Imperfect heath is stressful.

Working with BJC Healthcare in St. Louis during college (2014), we attempted to tackle the problem of transportation to and from hospitals. Social workers are spending too much time tracking patients down and handing out taxi/bus vouchers while patients don't have the physical or financial capacity to get themselves to and from the hospital. They have to rely on family members or inconsistent bus schedules, making it near impossible to make it to their necessary appointments. And after all that work, sometimes the patient gets all the way home only to not be able to get into their own house.


We talked to social workers and patients at Barnes-Jewish Hospital and ideated solutions for 8 weeks. Our solution, SafeLink, is a mobile phone service that connects patients and social workers through text and audio communication. The service helps social workers ensure their patients get home safely while giving the patient better access and control over their healthcare. We created a presentation, process book, and animation to explain our service. 

We spoke to three social workers and one patient through the WashU–BJC partnership.

After speaking to our users, we wrote down the main quotes from each person.

We created an As-Is journey map for both the social worker persona and the patient persona.

Top Insights

From the interviews, we came up with three insights:

1. A social worker's day-to-day work life is more reactive than proactive in helping patients navigate transportation.

2. Patients sometimes get home, can't get into their house, and have to come back to the hospital.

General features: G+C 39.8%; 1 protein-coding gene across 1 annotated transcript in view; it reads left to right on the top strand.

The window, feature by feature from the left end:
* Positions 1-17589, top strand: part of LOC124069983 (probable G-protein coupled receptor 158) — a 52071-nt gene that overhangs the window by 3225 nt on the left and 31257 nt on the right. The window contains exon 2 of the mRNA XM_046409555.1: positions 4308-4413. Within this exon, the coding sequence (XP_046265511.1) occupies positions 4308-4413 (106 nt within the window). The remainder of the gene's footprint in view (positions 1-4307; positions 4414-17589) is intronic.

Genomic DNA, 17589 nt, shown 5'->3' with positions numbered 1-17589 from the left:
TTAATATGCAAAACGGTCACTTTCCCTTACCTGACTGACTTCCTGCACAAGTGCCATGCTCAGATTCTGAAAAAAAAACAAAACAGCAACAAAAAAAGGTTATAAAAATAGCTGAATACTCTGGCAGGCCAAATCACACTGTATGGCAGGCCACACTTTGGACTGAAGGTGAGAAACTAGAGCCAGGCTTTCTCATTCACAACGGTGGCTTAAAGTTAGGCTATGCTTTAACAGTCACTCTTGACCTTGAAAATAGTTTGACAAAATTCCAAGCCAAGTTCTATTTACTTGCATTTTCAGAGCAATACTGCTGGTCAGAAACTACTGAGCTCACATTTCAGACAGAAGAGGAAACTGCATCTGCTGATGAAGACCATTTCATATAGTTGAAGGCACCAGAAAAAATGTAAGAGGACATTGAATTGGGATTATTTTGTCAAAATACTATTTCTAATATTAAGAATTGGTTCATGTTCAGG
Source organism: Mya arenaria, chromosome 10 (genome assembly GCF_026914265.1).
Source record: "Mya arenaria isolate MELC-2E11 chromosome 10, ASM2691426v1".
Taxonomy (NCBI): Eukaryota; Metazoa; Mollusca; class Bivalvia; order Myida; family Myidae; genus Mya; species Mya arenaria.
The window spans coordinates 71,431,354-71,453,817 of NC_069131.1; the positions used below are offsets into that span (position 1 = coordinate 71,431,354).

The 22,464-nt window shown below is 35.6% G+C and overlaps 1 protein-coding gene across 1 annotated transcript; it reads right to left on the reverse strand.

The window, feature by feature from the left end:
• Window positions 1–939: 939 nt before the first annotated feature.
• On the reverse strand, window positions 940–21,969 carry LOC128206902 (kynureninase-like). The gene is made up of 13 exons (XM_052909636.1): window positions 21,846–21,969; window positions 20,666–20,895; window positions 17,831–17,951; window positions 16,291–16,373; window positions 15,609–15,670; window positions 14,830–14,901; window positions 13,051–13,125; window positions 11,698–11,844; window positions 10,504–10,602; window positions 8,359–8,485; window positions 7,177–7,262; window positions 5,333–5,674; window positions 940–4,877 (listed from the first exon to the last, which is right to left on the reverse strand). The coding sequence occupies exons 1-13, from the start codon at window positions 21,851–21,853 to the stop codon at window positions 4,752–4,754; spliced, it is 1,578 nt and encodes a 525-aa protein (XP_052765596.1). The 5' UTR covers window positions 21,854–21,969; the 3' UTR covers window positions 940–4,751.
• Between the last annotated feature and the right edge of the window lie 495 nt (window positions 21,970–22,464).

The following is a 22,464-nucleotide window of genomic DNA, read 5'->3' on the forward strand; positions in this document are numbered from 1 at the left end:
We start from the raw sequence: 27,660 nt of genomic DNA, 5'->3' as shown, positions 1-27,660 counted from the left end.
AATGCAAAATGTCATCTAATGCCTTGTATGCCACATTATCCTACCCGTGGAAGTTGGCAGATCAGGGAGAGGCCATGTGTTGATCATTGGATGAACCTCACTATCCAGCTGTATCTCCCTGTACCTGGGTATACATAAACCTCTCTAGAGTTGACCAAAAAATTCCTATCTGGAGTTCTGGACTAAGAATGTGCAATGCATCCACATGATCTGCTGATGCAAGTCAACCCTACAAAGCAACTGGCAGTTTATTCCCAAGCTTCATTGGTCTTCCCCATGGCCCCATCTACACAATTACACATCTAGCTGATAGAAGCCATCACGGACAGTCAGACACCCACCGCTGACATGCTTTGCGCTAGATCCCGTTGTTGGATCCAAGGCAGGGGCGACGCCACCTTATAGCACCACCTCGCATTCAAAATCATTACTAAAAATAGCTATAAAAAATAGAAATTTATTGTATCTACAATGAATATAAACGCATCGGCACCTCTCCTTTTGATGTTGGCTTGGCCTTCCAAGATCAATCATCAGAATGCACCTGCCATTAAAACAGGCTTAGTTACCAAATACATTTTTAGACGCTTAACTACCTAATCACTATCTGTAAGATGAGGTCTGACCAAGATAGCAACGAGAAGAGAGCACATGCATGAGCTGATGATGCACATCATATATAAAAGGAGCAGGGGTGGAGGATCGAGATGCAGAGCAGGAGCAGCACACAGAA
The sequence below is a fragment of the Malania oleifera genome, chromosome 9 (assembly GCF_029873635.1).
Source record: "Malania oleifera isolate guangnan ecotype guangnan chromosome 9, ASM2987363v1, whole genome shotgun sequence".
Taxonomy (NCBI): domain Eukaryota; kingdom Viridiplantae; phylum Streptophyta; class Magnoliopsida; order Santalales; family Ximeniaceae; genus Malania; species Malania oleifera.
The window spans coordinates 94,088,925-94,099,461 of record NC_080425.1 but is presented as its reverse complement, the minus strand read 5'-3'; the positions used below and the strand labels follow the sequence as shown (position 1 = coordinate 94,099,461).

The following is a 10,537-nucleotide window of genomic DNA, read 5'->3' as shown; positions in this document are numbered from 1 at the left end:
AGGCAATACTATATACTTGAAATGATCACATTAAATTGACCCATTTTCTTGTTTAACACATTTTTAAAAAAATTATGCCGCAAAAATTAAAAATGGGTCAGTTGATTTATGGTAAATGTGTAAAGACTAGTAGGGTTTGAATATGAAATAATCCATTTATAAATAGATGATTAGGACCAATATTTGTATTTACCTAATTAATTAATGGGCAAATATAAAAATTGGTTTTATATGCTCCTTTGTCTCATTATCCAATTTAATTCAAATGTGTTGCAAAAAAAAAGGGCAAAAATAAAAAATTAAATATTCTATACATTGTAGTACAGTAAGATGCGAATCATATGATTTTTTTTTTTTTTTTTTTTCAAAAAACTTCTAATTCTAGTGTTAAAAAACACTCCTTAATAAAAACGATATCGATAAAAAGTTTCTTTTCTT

3. Some patients have to navigate their illness and their transportation without help from friends or family. Therefore, the social worker can be a main source of support for patients. However, they are often too busy to fully provide for this personal support.

Perceptual Map

We then did a couple of brainstorming exercises based on these findings to come up with solutions. We put a couple lenses on the ideation to help inspire ideas including a gaming focus and a social focus. We took our best and most complete ideas and mapped them on a Perceptual Map. We charted them on cost vs. complexity. Since we wanted to design a solution for our school project, we chose a cheap and simple implementation: a mobile app.


To-Be Journey Map

Next step was to map out the to-be experience. After doing some research on cell phone usage and smart phone usage in low-income families, we wrote out the ideal situation from both personas' point of views. 

This may not be the prettiest design (trust me, I know) since we were all more research-focused, but we designed a simple prototype. The social worker could keep track of all their patients and see if they got home safely. The patient would call or text a number when they got home to notify their social worker and family to let them know that they were in their house safe and sound.

We had to create deliverables, so my team animated a short video describing our solution and designed a book showing our process of the whole project.